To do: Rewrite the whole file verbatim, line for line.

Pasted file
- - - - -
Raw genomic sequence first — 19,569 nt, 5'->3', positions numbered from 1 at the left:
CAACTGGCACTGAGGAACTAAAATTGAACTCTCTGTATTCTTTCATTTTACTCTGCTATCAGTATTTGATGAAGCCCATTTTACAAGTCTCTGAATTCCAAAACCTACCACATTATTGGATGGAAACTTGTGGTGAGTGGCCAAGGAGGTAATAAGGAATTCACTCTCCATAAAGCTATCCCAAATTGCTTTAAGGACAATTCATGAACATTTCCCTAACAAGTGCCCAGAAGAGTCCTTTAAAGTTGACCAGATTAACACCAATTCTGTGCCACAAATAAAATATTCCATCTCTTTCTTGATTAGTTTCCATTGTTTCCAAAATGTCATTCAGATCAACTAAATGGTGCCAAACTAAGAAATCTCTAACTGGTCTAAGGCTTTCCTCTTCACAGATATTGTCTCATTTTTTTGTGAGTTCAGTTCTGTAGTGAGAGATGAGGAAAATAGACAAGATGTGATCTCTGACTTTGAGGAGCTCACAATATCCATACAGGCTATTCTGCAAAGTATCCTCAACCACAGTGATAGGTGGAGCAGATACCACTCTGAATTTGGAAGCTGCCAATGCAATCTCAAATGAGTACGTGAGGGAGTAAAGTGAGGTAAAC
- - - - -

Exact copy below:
Raw genomic sequence first — 19,569 nt, 5'->3', positions numbered from 1 at the left:
CAACTGGCACTGAGGAACTAAAATTGAACTCTCTGTATTCTTTCATTTTACTCTGCTATCAGTATTTGATGAAGCCCATTTTACAAGTCTCTGAATTCCAAAACCTACCACATTATTGGATGGAAACTTGTGGTGAGTGGCCAAGGAGGTAATAAGGAATTCACTCTCCATAAAGCTATCCCAAATTGCTTTAAGGACAATTCATGAACATTTCCCTAACAAGTGCCCAGAAGAGTCCTTTAAAGTTGACCAGATTAACACCAATTCTGTGCCACAAATAAAATATTCCATCTCTTTCTTGATTAGTTTCCATTGTTTCCAAAATGTCATTCAGATCAACTAAATGGTGCCAAACTAAGAAATCTCTAACTGGTCTAAGGCTTTCCTCTTCACAGATATTGTCTCATTTTTTTGTGAGTTCAGTTCTGTAGTGAGAGATGAGGAAAATAGACAAGATGTGATCTCTGACTTTGAGGAGCTCACAATATCCATACAGGCTATTCTGCAAAGTATCCTCAACCACAGTGATAGGTGGAGCAGATACCACTCTGAATTTGGAAGCTGCCAATGCAATCTCAAATGAGTACGTGAGGGAGTAAAGTGAGGTAAAC